Women in Family Business
27th September 2012 Keanon Alderson Ph.D
Surveys have documented the increase of women in positions of leadership and control at family owned firms in recent years.
In the past, family business has been dominated by men. The right of primogeniture referred to the “right” of the first born male to the family inheritance. It was seen as a birthright, and can still be common in certain Latin American and Asian cultures.
Recently, that has begun to change. Surveys have documented the increase of women in positions of leadership and control at family owned firms. According to the 2007 Americans in Family Business Survey, approximately 24 percent of family firms are now owned or run by women. This is an increase over the previous survey in 2003 which reported fewer than 10 percent.
The survey also reports that of those who have chosen successors, 33 percent report the next CEO will be a woman. The trend of women leading their own family business is one of the most important issues in family business management today.
With 70 percent of all first generation family firms failing to have a successful intergenerational transfer to the second generation, the recent “discovery” of an entirely different gender is ushering in a massive change to family business management. The possibilities for a successful succession are now significantly increased with a larger and very well qualified candidate pool.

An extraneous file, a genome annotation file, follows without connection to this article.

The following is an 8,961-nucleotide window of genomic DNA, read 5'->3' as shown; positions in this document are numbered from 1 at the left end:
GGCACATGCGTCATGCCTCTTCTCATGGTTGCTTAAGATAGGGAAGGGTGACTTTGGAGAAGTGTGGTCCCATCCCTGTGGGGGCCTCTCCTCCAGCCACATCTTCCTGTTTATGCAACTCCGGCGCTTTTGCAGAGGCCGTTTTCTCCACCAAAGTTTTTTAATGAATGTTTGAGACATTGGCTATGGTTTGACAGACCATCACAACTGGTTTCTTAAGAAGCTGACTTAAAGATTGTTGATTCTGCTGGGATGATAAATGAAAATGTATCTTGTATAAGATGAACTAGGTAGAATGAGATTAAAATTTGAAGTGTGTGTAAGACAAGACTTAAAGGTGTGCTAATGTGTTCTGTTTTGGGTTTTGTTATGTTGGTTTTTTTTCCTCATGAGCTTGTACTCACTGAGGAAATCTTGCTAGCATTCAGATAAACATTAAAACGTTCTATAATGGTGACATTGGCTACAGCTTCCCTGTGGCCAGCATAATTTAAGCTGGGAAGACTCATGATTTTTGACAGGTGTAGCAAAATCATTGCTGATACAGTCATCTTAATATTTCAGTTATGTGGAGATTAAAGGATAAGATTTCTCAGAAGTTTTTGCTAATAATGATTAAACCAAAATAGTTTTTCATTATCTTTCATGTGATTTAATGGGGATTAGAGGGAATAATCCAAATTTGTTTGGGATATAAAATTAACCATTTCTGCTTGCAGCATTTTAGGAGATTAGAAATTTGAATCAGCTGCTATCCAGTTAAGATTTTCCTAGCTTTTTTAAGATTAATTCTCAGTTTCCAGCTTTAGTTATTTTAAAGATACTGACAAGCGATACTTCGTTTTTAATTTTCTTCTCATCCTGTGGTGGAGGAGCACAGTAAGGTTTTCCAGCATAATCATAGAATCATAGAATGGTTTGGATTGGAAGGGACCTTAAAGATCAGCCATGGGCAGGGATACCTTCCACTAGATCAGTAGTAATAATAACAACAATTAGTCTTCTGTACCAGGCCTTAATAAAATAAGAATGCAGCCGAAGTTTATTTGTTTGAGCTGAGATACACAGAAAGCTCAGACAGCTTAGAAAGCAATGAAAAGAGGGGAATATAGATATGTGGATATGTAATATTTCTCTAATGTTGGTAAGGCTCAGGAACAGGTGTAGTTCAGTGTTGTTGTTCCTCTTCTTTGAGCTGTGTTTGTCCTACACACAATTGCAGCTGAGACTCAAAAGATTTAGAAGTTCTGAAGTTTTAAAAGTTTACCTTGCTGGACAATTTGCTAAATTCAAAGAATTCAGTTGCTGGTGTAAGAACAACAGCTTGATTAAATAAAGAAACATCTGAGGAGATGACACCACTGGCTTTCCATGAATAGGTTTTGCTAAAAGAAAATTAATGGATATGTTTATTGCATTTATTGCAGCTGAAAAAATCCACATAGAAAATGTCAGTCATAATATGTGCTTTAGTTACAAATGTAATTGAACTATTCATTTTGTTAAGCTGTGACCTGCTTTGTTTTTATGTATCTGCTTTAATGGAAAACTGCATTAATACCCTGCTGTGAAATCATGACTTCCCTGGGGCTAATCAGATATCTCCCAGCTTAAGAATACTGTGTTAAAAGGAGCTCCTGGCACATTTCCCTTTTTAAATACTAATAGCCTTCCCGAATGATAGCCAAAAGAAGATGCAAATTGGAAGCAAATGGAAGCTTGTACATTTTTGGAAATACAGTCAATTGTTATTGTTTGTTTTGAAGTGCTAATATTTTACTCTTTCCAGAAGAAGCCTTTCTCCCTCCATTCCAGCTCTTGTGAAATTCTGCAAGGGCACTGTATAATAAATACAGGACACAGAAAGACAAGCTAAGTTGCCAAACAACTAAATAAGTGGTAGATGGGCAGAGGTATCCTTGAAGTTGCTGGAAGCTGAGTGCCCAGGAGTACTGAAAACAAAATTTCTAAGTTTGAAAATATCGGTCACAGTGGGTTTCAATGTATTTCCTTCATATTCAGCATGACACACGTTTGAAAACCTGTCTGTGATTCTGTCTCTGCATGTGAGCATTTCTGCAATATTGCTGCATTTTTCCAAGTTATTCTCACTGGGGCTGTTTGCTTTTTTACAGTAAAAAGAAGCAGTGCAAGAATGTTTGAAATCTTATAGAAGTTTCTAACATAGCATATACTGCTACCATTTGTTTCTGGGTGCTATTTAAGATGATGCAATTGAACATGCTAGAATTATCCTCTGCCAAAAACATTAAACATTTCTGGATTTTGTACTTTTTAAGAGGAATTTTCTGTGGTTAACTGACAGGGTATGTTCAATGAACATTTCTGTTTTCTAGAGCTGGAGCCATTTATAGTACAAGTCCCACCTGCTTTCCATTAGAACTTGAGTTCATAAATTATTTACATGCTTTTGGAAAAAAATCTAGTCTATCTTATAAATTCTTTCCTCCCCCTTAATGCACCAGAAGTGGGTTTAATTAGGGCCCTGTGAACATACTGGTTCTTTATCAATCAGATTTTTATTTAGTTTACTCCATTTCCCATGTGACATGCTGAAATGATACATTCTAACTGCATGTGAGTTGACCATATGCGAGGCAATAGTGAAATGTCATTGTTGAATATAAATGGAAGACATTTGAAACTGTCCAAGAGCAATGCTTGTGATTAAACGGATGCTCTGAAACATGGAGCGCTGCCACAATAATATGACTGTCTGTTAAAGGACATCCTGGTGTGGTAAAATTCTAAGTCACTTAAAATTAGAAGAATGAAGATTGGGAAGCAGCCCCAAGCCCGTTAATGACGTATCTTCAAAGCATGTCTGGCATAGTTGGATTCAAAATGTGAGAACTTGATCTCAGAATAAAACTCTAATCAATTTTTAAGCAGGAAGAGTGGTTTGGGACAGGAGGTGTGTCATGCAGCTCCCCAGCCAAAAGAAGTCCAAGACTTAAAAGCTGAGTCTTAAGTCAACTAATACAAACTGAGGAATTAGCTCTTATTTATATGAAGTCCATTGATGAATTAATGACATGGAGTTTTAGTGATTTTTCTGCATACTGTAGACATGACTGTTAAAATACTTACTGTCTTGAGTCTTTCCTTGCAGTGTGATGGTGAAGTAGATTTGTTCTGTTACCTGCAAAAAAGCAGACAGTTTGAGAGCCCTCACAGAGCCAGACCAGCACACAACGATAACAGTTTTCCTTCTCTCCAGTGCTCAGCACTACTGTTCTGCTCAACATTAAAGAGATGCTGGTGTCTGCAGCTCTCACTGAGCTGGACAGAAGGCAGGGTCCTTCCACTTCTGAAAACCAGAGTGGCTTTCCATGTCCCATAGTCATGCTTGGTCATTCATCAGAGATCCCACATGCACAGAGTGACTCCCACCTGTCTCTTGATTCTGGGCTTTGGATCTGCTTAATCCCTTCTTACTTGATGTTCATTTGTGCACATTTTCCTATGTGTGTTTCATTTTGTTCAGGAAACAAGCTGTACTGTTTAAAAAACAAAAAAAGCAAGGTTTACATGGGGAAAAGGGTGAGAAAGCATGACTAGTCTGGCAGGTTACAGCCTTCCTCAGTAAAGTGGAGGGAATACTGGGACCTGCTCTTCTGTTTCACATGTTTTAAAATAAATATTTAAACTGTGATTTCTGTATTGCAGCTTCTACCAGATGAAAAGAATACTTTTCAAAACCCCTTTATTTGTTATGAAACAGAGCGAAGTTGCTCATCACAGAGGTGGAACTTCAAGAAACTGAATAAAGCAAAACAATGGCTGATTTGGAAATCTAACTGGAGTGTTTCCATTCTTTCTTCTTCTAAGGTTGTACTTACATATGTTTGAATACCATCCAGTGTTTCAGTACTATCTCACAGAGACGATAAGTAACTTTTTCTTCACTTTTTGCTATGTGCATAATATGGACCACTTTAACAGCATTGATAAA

Studies have shown that the matriarch of the family business often provides the emotional glue that holds the family together. She often brokers disagreements between family members and makes sure the business does not get in the way of family relationships. This is vital to the successful functioning of a family business.
This role has been referred to as the CEO, or chief emotional officer. Women owned family firms have also been shown to be more philanthropic, especially to causes in the local community than family firms owned by men.
One of the most well known women-owned family businesses in the USA is the Zildjian Cymbal Co. of Norwell Mass. It’s also the oldest family business in America, having moved from Istanbul, Turkey in the 1700s. The company is now run by two women, Craigie and Debbie Zildjian. Cady Zildjian Bickford joined in 2007, representing the 15th generation of continued family ownership.
Reproduced with permission from Keanon Alderson and The Press-Enterprise (www.pe.com)
Keanon Alderson Ph.D. is an associate professor in the Robert K Jabs School of Business, at California Baptist University in Riverside CA. His book “Understanding the Family Business” was published in 2011. He can be reached at firstname.lastname@example.org
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